Last year, a whole group of our family went to another of my parents’ old playgrounds (they have three old playgrounds within walking distance!) My sister Anna got on the merry-go-round (yes, it actually has one of those) with the Little Miss (who was now two and half) and Daniel pushed them. He went faster and faster and faster while I bit my fingernails watching them turn. I felt sure that Anna was about to throw up and feared that the Little Miss would emerge from the experience terrified of her uncle Daniel. Anna cried uncle and Daniel stopped them. They stepped off the merry-go-round and the Little Miss slowly reoriented to the world. When she found her bearings, she turned towards Daniel and demanded “Again.”

Children are resilient. Yes, risks exist – but so do opportunities that can’t be obtained without risk.

A child broke her arm after falling out of a tree. Her father contemplated banning tree-climbing. I broke my collar bone at age 2 falling out of bed. Perhaps we should also ban bed-sleeping. I say it ironically, but take a look at parenting literature and you’ll read of the advantages of toddler beds set close to the floor, maybe even with a soft mat alongside to break a child’s fall. You can add a mesh rail to your child’s bed to prevent falling entirely, but you must be careful lest your child get stuck between the bed and the rail – another risk.

All of us have stories of risks we took as children. We have stories of risky behavior that didn’t result in damage and risky behavior that did actually hurt us. Most of not only survived but thrived despite (or even because of) these experiences.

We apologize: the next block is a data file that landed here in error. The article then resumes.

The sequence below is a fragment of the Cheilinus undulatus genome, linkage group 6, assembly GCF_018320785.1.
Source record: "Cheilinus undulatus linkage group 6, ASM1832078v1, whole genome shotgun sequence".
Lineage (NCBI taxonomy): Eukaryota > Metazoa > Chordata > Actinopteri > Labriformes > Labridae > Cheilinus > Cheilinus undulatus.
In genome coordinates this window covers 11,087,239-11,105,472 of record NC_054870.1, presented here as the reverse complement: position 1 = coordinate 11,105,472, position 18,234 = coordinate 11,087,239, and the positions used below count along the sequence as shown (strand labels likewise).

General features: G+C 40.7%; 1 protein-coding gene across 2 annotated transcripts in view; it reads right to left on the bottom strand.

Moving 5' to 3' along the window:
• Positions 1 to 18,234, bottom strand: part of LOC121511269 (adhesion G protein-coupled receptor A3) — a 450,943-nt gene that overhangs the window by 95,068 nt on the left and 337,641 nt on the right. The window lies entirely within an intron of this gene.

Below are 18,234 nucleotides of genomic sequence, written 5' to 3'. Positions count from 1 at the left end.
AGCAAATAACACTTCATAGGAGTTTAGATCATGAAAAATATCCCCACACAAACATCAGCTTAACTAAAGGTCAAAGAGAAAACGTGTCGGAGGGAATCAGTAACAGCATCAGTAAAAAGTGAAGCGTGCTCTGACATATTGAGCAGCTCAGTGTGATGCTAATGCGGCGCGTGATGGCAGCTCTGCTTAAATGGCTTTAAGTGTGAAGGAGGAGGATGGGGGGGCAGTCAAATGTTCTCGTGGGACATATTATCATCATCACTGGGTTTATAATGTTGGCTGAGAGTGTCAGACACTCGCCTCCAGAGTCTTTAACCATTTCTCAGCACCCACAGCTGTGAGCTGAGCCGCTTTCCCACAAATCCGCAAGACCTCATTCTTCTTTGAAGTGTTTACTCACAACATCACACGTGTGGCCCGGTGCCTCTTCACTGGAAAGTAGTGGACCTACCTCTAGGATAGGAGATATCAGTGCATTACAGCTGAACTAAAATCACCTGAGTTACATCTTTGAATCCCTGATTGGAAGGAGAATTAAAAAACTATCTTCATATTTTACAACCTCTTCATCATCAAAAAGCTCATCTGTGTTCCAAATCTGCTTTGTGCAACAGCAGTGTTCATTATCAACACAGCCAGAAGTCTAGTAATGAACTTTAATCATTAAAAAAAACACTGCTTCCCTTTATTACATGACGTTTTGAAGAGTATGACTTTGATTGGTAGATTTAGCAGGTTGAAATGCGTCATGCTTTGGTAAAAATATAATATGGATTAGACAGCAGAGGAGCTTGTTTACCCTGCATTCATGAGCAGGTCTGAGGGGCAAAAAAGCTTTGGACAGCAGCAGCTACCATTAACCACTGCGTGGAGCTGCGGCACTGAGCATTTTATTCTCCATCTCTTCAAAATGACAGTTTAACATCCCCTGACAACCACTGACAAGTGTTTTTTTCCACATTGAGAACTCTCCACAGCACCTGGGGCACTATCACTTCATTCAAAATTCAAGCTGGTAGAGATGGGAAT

But it doesn’t stop with physical risks. We have emotionally “traumatic” experiences in our memories too. I slept in my closet on a pile of dirty clothes for weeks at a time because I got tired of having my sister tickle me in the bed we shared. One of my siblings grabbed a knife from the kitchen and threatened me with it. A drunk man got too close for comfort when I was waiting for my mom after ballet class when I was nine or ten. I experienced fear and anger as a child – but I also experienced love and safety and comradery. Today, I laugh at those “traumatic” stories and have great relationships with my siblings.

Ironically, the “traumatic” experience from my childhood that still has the power to excite me to anger is of an overprotective cop who got angry with my mother for leaving six of her children (with their eleven year old sister- me) in their wrecked van by the side of the highway while she called for help from the car of a Good Samaritan who stopped a hundred feet or less ahead of us. I still become angry when I think of someone daring to disapprove of my mom’s sensible action in the face of our accident.

So there you have it. Kids are resilient – physically and emotionally. Risks exists, but are not always bad. Parents need not be paralyzed with fear of risk – instead, they should consider which risks are truly problematic and how to wisely manage risk while maximizing childhood.

Leave a Comment

This site uses Akismet to reduce spam. Learn how your comment data is processed.